This week I did something that I had never done before: I was able to ride my bicycle to and from the office for 5 days in a row, Monday to Friday. Not only do we seldom enjoy such a fine weather for such a long time, it is also very rare for me to get over my weaker self and not to fall victim to any of the numerous excuses at my disposal. I am really proud, I must say.
My ride to the office runs along the Salzach river. For most of the trip I use the bike path, which is a reconverted tow-path, used hundreds of years ago by horses and oxen for towing upstream the boats that, after reaching the salt-mines in Hallein, would be loaded with salt and driven downstream again, to give Salzburg its name (“salt castle”) and to make its prince archbishops awfully rich.
The ride is some 17km long (one-way) and I spend a little less than an hour on it —I am not at all fast! The first two days, especially Tuesday, were quite hard because I got headwind and I was still tired after a hike on Sunday. I got a little obsessed with the cycle computer as well, trying not to do too bad for the statistics. But from Wednesday on, I tried to ignore the computer and simply enjoy the ride.
I realized that there is a kind of physical “in-the-zone” feeling, a delicate and wonderful equilibrium between the force you exert on the pedals and the resistance from wind, road and gravity (slope). That means, there is always a minimum amount of force you have to use in order to maintain a certain pace. The trick is to use just this minimum force, but not more. If you try to keep the pace uninterrupted, by switching gears accordingly, you may be able to run and run with minimal effort and without even realizing the distance.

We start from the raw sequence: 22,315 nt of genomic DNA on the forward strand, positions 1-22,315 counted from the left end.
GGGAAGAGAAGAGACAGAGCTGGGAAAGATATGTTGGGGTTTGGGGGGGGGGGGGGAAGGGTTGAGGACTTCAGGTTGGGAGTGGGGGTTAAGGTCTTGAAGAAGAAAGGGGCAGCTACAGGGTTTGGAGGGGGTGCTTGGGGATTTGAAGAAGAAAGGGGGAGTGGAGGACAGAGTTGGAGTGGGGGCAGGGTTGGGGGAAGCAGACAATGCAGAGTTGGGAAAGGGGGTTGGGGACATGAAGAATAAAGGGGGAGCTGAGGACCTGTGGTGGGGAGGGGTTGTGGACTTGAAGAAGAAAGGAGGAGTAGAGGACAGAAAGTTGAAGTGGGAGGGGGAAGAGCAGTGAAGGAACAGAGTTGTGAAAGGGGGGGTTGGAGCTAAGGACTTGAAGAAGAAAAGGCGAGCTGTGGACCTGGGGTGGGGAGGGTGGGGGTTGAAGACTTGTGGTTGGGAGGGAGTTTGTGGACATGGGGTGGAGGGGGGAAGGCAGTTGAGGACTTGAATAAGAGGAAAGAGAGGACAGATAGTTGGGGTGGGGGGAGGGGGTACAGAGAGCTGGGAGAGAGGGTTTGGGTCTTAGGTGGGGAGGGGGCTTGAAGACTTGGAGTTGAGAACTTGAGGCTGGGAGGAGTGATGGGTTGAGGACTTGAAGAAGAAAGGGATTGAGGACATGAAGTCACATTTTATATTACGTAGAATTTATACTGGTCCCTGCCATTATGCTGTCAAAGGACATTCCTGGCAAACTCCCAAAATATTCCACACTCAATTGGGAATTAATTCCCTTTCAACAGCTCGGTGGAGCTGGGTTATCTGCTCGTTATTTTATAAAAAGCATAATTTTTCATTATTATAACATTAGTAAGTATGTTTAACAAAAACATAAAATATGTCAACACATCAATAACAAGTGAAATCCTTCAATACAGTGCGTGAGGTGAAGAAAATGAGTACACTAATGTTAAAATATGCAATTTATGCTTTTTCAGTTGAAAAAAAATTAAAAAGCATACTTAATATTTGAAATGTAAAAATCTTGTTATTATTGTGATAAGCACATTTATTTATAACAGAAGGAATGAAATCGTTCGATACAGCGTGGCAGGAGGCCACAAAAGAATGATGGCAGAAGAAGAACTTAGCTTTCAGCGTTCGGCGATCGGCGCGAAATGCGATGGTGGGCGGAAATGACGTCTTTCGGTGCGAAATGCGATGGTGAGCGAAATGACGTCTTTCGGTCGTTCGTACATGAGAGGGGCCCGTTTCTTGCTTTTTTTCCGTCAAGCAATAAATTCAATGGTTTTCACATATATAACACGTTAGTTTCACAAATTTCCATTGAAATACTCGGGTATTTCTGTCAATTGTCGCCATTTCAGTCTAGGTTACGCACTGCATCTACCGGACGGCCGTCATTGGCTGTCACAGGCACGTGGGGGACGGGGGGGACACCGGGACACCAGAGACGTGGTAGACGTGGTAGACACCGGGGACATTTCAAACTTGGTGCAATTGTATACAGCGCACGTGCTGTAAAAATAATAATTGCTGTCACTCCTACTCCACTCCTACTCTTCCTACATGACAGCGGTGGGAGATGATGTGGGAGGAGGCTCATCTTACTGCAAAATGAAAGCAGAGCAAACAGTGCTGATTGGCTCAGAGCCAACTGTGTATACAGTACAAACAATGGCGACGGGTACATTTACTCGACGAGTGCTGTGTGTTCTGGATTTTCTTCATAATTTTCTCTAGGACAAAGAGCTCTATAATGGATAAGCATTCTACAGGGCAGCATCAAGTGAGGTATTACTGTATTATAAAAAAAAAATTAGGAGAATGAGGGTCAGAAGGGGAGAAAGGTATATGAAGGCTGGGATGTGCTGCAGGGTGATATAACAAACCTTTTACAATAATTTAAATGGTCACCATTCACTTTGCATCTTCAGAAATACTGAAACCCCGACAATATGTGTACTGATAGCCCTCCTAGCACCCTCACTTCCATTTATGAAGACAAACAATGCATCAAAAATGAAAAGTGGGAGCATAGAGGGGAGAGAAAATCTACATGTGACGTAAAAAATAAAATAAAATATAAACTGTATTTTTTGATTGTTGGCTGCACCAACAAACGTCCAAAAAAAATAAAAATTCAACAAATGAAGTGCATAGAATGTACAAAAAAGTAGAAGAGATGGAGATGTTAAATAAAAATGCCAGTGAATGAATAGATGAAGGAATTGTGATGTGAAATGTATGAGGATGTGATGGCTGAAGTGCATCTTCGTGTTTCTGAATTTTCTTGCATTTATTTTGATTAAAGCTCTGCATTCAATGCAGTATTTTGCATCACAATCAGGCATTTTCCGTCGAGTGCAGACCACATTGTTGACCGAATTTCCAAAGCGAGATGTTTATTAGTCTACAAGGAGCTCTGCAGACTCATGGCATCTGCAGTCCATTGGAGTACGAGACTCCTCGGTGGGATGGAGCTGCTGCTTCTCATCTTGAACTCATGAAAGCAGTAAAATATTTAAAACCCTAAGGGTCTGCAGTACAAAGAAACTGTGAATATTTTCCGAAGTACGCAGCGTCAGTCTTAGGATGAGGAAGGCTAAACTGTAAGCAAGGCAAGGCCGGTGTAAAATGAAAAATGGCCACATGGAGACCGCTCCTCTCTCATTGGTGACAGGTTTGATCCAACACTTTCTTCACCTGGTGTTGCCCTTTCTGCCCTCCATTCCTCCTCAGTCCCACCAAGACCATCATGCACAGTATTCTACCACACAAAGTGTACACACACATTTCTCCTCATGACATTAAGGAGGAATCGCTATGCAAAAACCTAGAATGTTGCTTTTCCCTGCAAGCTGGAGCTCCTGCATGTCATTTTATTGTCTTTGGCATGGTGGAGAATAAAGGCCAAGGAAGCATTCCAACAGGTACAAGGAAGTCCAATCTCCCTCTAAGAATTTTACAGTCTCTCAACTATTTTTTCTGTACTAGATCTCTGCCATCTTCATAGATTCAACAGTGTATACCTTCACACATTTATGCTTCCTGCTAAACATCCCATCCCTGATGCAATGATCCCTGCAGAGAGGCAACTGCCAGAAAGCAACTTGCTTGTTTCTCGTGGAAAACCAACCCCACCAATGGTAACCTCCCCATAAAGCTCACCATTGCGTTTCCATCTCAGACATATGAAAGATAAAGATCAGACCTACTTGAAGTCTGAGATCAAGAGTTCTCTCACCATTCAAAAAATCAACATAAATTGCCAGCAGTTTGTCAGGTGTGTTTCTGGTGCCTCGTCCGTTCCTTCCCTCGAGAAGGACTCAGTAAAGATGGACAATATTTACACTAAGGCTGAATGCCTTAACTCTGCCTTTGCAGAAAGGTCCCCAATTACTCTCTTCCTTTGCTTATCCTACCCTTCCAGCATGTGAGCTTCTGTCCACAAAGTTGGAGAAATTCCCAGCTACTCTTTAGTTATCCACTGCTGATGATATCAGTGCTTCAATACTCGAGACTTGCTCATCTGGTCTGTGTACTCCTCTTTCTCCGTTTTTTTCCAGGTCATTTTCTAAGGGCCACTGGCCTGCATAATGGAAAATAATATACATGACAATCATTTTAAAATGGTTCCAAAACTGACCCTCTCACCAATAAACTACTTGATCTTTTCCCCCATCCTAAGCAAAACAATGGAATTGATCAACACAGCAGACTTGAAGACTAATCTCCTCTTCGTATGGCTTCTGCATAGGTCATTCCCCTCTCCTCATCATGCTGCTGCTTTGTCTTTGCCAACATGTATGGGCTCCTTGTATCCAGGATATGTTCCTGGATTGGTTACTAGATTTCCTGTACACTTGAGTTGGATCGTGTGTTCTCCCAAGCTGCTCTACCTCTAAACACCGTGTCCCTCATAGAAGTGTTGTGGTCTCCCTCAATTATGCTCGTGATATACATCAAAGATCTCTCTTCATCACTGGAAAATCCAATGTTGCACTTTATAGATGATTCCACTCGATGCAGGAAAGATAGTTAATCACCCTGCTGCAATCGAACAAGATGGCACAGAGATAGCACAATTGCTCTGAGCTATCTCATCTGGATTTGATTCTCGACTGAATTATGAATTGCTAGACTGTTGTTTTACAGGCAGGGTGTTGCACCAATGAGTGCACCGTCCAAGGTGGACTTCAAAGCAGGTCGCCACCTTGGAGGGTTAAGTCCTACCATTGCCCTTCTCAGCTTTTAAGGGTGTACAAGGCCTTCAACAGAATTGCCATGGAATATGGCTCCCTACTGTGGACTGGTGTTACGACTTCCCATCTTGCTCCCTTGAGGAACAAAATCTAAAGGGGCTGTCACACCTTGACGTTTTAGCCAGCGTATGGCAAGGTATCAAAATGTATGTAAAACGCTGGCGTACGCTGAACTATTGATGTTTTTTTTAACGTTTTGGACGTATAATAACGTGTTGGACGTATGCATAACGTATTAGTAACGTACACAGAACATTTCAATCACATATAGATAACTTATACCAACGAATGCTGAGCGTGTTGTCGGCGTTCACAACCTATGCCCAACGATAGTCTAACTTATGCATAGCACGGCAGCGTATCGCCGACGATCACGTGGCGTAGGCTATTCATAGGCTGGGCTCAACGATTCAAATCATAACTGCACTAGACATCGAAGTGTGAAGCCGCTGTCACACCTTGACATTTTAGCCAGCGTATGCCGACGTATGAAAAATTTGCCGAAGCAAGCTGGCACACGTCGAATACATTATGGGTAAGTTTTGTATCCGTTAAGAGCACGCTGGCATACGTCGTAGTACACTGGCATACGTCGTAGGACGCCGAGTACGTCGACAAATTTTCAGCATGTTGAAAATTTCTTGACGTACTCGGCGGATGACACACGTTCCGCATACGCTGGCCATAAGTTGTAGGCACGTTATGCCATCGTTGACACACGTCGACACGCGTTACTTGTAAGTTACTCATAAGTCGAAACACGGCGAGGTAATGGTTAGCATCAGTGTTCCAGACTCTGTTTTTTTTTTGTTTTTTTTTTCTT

The funny part is that this kind of being “in-the-zone” happens in your mind as well. At least, once I've achieved this equilibrium of forces, my mind seems to become hypnotized by the rhythmic movement and I stop thinking about riding at all and my awareness wanders to other places.
And in this state, invariably, music comes to my mind. I guess it's because the pedalling pace is kind of a metronome that you cannot miss. It's not that I think: Let's sing “Mary had a little lamb”! Songs and melodies simply pop up in my mind. They come and go, without warning, at times switching from one to the other in colourfully wild arrangements that I would certainly not be able to make myself.
This is a selection of some of the melodies that came into my mind during this week's bicycle rides. Interestingly enough, Johann Sebastian Bach seems to have got a stronghold in my brain:
- Prelude from Cello Suite No. 1, BWV 1007, by J. S. Bach
- Variation 1 a 1 Clav., Goldberg Variations BWV 988, by J. S. Bach
- Sinfonia No. 2, BWV 788, by J. S. Bach (listen here)
- Gabriel's Oboe, “The Mission” original soundtrack, by E. Morricone
Another composition for two violins by J. S. Bach (I think!) which I can sing but I still haven't found out what it is2nd movement (Largo) from the Concerto for 2 Violins, Strings and Continuo in D Minor, BWV 1043, by J. S. Bach (listen here)
But, without a doubt, this week's winner has been the Prelude from J. S. Bach's Lute Suite No. 4, BWV 1006. Enjoy!